Many palaeontologists and archaeologists might be a little put out by the mere suggestion that they can be told by ecologists how to do their job better. That is certainly not our intention.
Like fossil-hunting scientists, ecologists regularly search for things (individuals of species) that are rare and difficult to find, because surveying the big wide world for biodiversity is a challenge that we have faced since the dawn of our discipline. In fact, much of the mathematical development of ecology stems from this probabilistic challenge — for example, species distribution models are an increasingly important component of both observational and predictive ecology.
But the palaeo types generally don’t rely on mathematical models to ‘predict’ where fossils might be hiding just under the surface. Even I’ve done what most do when trying to find a fossil — go to a place where fossils have already been found and start fossicking. I’ve done this now with very experienced sedimentary geologists in the Flinders Rangers looking for 550 million year-old Ediacaran fossils, and most recently searching for Jurassic fossils (mainly ammonites) on the southern coast of England (Devon’s Jurassic Coast). My prized ammonite find is shown in the photo to the left.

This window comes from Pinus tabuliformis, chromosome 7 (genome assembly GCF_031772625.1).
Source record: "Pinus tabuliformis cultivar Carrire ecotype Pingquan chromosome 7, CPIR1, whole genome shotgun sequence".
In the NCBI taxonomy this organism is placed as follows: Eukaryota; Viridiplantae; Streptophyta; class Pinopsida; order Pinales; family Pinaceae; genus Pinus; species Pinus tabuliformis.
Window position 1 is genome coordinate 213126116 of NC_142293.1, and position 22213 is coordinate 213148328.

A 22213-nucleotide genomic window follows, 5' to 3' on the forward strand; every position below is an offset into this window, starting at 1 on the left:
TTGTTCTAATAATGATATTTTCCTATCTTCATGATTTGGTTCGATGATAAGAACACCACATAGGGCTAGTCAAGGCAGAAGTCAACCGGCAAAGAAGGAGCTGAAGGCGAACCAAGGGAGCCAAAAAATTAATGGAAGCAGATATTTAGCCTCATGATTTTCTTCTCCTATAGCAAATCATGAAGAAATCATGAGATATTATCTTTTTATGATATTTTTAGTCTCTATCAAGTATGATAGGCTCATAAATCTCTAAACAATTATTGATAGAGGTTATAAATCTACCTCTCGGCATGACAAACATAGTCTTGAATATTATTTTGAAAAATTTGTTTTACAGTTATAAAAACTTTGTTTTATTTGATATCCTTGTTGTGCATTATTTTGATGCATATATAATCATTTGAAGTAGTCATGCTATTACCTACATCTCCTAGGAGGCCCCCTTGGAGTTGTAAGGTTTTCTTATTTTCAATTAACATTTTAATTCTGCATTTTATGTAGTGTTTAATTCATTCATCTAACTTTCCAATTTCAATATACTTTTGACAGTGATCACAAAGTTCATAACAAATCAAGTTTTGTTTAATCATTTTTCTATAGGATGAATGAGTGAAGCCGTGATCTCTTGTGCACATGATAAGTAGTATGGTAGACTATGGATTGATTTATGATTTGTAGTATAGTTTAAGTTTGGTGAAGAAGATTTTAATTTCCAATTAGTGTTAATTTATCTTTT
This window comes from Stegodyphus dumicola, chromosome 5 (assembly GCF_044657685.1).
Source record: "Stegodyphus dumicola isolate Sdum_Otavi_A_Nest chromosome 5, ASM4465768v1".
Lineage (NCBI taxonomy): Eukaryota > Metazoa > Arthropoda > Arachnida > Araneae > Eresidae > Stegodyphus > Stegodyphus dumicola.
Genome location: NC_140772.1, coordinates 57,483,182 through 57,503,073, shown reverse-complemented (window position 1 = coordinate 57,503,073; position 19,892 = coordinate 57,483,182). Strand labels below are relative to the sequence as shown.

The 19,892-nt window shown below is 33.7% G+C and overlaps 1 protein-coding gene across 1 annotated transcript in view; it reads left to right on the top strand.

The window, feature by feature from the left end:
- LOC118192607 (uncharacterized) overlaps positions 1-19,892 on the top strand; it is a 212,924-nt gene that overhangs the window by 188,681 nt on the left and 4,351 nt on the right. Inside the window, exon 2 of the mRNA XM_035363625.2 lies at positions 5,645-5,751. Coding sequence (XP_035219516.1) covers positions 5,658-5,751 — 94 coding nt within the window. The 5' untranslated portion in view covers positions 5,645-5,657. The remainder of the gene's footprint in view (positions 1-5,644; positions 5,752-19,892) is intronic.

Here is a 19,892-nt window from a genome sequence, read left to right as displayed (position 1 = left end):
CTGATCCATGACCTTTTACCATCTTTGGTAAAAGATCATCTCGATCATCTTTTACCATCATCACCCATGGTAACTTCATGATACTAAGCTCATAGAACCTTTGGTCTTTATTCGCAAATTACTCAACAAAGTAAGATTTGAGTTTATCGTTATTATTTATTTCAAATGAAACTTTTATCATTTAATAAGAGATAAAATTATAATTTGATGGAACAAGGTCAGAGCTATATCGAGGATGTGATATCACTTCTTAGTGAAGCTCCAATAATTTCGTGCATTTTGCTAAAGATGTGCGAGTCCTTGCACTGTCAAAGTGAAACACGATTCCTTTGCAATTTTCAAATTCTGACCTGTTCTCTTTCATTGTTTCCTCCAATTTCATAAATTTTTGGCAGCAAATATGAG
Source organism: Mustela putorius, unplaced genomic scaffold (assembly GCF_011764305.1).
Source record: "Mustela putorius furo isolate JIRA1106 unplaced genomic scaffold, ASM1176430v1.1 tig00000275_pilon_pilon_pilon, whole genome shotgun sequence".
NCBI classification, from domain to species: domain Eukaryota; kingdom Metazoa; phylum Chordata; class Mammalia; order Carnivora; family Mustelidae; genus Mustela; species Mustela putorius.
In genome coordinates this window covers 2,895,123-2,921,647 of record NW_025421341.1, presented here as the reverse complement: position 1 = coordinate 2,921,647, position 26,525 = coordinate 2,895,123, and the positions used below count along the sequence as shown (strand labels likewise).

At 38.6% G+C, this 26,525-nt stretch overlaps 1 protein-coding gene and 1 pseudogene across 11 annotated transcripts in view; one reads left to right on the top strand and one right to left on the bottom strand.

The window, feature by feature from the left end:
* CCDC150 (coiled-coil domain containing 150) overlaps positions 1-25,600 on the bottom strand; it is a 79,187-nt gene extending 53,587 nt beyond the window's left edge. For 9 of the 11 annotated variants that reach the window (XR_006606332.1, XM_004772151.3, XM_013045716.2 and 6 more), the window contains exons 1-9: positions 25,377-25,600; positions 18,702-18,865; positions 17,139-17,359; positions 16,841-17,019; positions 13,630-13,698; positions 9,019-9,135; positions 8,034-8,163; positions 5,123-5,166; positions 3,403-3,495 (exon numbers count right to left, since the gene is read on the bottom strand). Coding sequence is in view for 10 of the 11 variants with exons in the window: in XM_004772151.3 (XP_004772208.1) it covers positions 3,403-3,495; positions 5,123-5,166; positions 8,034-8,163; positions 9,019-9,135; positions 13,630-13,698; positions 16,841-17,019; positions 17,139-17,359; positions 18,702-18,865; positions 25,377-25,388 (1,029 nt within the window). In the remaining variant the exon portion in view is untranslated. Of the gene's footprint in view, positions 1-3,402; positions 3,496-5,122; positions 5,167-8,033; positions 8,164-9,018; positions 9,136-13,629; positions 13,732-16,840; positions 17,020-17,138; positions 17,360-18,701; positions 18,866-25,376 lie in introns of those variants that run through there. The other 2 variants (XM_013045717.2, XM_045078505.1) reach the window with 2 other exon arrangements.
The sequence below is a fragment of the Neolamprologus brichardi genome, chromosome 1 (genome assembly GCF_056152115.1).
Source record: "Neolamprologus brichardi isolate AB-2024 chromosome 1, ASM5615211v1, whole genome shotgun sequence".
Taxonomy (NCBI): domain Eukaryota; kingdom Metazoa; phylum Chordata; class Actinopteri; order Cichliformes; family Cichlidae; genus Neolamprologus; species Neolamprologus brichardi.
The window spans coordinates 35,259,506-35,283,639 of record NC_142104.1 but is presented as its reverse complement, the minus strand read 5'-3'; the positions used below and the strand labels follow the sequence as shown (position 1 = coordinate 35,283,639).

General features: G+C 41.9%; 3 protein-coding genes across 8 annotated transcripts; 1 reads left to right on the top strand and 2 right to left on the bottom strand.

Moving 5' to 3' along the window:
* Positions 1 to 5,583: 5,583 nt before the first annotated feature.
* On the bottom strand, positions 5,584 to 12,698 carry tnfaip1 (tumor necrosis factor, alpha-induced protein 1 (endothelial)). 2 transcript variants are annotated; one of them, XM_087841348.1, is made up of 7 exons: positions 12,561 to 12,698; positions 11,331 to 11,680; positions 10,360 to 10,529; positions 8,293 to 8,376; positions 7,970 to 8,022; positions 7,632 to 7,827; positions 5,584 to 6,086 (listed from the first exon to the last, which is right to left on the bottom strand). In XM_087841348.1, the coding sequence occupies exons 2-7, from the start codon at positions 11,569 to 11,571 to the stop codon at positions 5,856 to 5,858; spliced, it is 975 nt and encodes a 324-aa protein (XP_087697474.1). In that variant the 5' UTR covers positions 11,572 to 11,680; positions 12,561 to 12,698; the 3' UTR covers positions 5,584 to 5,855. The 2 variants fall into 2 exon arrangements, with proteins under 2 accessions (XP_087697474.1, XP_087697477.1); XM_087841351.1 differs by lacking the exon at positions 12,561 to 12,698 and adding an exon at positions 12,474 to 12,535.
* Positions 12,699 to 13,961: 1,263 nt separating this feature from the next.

If you’ve read anything on this blog before, you’ll probably know that I’m getting increasingly excited about palaeo-ecology, with particular emphasis on Australia’s late-Pleistocene and early Holocene mass-extinction of megafauna. So with a beautiful, brand-new, shiny, and quality-rated megafauna dataset1, we cheekily decided to take fossil hunting to the next level by throwing mathematics at the problem.
Just published2 in PloS One, I’m happy to announce our newest paper entitled Where to dig for fossils: combining climate-envelope, taphonomy and discovery models.
Of course, we couldn’t just treat fossil predictions like ecological ones — there are a few more steps involved because we are dealing with long-dead specimens. Our approach therefore involved three steps: Read the rest of this entry »